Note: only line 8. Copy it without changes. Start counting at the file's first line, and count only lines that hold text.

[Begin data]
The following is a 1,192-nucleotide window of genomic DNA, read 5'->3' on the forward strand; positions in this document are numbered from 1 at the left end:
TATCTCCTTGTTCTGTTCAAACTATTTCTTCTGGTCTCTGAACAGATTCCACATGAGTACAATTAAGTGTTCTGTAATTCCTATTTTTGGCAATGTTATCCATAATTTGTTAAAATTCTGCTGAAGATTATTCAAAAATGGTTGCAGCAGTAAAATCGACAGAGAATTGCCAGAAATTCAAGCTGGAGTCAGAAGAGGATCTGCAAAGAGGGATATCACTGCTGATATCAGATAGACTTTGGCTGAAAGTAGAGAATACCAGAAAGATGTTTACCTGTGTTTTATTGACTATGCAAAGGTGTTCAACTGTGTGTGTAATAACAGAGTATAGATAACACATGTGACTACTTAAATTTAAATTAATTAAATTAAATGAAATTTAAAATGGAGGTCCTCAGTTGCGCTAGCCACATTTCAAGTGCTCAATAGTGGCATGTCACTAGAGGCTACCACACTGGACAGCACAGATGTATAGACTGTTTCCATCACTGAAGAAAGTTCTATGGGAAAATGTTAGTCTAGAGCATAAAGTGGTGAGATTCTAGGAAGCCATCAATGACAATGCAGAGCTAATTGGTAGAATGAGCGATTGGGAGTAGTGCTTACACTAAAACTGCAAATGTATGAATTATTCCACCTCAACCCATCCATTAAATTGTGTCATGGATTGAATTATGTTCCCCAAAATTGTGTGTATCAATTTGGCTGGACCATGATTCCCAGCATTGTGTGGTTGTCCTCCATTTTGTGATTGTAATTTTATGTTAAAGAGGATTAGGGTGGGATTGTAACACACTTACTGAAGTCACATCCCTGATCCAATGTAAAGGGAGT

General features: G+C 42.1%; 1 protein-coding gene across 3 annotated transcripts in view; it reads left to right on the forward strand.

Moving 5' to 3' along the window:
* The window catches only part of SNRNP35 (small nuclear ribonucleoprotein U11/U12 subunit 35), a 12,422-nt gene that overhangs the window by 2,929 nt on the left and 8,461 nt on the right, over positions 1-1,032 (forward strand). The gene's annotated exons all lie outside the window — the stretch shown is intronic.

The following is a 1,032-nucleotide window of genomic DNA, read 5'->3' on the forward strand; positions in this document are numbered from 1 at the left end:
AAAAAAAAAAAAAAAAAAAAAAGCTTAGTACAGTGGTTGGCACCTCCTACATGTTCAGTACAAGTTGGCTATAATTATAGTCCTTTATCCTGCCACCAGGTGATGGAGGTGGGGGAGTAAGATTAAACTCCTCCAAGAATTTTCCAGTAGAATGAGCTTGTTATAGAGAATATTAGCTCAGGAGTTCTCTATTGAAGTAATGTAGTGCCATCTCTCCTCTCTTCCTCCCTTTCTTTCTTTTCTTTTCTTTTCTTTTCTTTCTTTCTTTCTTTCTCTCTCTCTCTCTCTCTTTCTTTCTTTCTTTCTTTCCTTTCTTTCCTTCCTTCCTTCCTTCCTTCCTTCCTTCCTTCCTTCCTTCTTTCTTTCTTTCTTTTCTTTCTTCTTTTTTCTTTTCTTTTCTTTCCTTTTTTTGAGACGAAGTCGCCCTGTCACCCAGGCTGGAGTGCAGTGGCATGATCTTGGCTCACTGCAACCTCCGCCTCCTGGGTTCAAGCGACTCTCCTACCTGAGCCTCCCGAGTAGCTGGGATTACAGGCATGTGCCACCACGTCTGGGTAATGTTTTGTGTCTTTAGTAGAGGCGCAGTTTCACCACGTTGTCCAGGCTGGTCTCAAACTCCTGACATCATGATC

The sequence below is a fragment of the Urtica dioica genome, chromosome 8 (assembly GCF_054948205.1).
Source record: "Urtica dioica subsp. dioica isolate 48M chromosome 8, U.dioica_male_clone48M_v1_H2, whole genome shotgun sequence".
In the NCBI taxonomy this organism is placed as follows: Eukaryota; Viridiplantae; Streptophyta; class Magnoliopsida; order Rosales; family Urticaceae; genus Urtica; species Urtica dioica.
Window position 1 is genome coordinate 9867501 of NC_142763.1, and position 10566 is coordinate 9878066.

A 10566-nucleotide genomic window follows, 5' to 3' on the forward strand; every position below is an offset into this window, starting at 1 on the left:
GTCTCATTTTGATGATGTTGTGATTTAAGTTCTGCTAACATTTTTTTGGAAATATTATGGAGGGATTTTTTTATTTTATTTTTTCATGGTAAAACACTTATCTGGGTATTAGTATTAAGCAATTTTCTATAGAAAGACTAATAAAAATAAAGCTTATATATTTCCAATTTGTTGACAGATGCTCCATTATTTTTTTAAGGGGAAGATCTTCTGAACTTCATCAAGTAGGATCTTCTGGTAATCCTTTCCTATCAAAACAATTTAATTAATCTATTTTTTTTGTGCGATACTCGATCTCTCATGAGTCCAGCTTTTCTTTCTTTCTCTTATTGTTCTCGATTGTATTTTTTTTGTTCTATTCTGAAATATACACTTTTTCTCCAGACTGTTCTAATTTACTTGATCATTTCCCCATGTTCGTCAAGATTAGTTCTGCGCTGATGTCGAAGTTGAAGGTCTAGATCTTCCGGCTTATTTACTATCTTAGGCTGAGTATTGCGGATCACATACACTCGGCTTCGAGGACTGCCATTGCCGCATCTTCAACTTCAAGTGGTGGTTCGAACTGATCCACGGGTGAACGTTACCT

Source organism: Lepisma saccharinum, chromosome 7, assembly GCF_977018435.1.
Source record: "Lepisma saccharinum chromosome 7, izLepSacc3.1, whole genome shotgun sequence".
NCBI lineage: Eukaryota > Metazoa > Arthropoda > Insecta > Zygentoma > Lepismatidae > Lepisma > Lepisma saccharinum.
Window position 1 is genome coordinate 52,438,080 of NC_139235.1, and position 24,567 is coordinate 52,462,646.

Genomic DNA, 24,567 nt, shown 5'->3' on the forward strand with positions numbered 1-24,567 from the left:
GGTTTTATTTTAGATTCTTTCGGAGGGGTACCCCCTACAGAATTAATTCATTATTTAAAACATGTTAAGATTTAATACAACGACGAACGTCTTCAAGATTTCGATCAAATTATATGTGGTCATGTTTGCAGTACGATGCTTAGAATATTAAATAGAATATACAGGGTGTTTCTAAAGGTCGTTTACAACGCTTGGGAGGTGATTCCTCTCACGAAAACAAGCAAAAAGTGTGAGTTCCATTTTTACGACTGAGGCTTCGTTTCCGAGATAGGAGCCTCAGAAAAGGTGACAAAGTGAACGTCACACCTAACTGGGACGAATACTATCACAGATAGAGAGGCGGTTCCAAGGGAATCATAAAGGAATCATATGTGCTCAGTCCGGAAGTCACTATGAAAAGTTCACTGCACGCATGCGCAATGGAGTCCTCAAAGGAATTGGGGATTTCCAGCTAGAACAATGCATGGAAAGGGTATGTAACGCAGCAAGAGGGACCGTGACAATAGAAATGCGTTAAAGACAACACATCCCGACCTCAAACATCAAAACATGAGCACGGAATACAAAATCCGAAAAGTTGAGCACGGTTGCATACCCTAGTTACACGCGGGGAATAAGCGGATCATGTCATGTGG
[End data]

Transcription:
The sequence below is a fragment of the Urtica dioica genome, chromosome 8 (assembly GCF_054948205.1).